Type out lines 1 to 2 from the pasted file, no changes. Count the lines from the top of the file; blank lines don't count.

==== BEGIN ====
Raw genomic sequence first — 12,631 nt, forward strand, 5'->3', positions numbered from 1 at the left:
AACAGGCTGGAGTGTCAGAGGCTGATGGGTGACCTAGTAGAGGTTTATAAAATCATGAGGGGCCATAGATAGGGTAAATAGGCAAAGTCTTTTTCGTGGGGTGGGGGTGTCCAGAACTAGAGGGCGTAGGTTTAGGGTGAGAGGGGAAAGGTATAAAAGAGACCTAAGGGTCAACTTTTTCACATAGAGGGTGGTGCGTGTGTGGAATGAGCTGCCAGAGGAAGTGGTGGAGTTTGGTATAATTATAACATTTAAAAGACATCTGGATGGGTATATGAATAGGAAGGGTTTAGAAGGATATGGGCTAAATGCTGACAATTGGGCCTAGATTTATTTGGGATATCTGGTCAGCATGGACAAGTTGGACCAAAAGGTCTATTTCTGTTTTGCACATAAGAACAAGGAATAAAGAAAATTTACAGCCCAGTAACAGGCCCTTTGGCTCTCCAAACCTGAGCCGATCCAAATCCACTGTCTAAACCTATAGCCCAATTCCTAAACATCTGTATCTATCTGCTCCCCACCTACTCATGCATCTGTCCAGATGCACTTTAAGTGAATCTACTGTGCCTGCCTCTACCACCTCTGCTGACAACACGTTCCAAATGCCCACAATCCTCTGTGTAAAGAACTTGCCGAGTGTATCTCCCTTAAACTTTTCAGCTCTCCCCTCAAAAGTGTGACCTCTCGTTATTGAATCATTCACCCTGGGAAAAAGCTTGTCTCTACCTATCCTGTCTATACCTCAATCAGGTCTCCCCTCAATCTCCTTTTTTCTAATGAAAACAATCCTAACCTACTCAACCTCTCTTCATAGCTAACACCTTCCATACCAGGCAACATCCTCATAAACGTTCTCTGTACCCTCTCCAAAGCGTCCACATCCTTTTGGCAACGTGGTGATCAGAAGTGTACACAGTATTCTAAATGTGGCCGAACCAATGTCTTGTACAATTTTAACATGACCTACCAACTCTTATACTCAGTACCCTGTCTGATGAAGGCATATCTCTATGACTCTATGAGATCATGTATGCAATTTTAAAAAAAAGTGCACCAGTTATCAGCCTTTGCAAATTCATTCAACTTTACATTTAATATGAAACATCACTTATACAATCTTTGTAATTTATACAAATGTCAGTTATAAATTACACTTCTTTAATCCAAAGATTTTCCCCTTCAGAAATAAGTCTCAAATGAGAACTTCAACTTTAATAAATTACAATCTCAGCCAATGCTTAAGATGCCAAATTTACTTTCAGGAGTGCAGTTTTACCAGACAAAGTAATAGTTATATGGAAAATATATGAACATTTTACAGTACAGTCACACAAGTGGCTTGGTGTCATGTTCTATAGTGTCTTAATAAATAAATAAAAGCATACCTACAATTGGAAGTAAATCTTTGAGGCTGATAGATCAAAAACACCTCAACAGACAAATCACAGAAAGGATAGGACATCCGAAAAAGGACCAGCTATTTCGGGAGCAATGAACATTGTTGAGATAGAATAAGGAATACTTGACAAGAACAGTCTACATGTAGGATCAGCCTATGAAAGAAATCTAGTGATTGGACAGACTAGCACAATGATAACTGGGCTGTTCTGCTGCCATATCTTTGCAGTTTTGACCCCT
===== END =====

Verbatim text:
Raw genomic sequence first — 12,631 nt, forward strand, 5'->3', positions numbered from 1 at the left:
AACAGGCTGGAGTGTCAGAGGCTGATGGGTGACCTAGTAGAGGTTTATAAAATCATGAGGGGCCATAGATAGGGTAAATAGGCAAAGTCTTTTTCGTGGGGTGGGGGTGTCCAGAACTAGAGGGCGTAGGTTTAGGGTGAGAGGGGAAAGGTATAAAAGAGACCTAAGGGTCAACTTTTTCACATAGAGGGTGGTGCGTGTGTGGAATGAGCTGCCAGAGGAAGTGGTGGAGTTTGGTATAATTATAACATTTAAAAGACATCTGGATGGGTATATGAATAGGAAGGGTTTAGAAGGATATGGGCTAAATGCTGACAATTGGGCCTAGATTTATTTGGGATATCTGGTCAGCATGGACAAGTTGGACCAAAAGGTCTATTTCTGTTTTGCACATAAGAACAAGGAATAAAGAAAATTTACAGCCCAGTAACAGGCCCTTTGGCTCTCCAAACCTGAGCCGATCCAAATCCACTGTCTAAACCTATAGCCCAATTCCTAAACATCTGTATCTATCTGCTCCCCACCTACTCATGCATCTGTCCAGATGCACTTTAAGTGAATCTACTGTGCCTGCCTCTACCACCTCTGCTGACAACACGTTCCAAATGCCCACAATCCTCTGTGTAAAGAACTTGCCGAGTGTATCTCCCTTAAACTTTTCAGCTCTCCCCTCAAAAGTGTGACCTCTCGTTATTGAATCATTCACCCTGGGAAAAAGCTTGTCTCTACCTATCCTGTCTATACCTCAATCAGGTCTCCCCTCAATCTCCTTTTTTCTAATGAAAACAATCCTAACCTACTCAACCTCTCTTCATAGCTAACACCTTCCATACCAGGCAACATCCTCATAAACGTTCTCTGTACCCTCTCCAAAGCGTCCACATCCTTTTGGCAACGTGGTGATCAGAAGTGTACACAGTATTCTAAATGTGGCCGAACCAATGTCTTGTACAATTTTAACATGACCTACCAACTCTTATACTCAGTACCCTGTCTGATGAAGGCATATCTCTATGACTCTATGAGATCATGTATGCAATTTTAAAAAAAAGTGCACCAGTTATCAGCCTTTGCAAATTCATTCAACTTTACATTTAATATGAAACATCACTTATACAATCTTTGTAATTTATACAAATGTCAGTTATAAATTACACTTCTTTAATCCAAAGATTTTCCCCTTCAGAAATAAGTCTCAAATGAGAACTTCAACTTTAATAAATTACAATCTCAGCCAATGCTTAAGATGCCAAATTTACTTTCAGGAGTGCAGTTTTACCAGACAAAGTAATAGTTATATGGAAAATATATGAACATTTTACAGTACAGTCACACAAGTGGCTTGGTGTCATGTTCTATAGTGTCTTAATAAATAAATAAAAGCATACCTACAATTGGAAGTAAATCTTTGAGGCTGATAGATCAAAAACACCTCAACAGACAAATCACAGAAAGGATAGGACATCCGAAAAAGGACCAGCTATTTCGGGAGCAATGAACATTGTTGAGATAGAATAAGGAATACTTGACAAGAACAGTCTACATGTAGGATCAGCCTATGAAAGAAATCTAGTGATTGGACAGACTAGCACAATGATAACTGGGCTGTTCTGCTGCCATATCTTTGCAGTTTTGACCCCT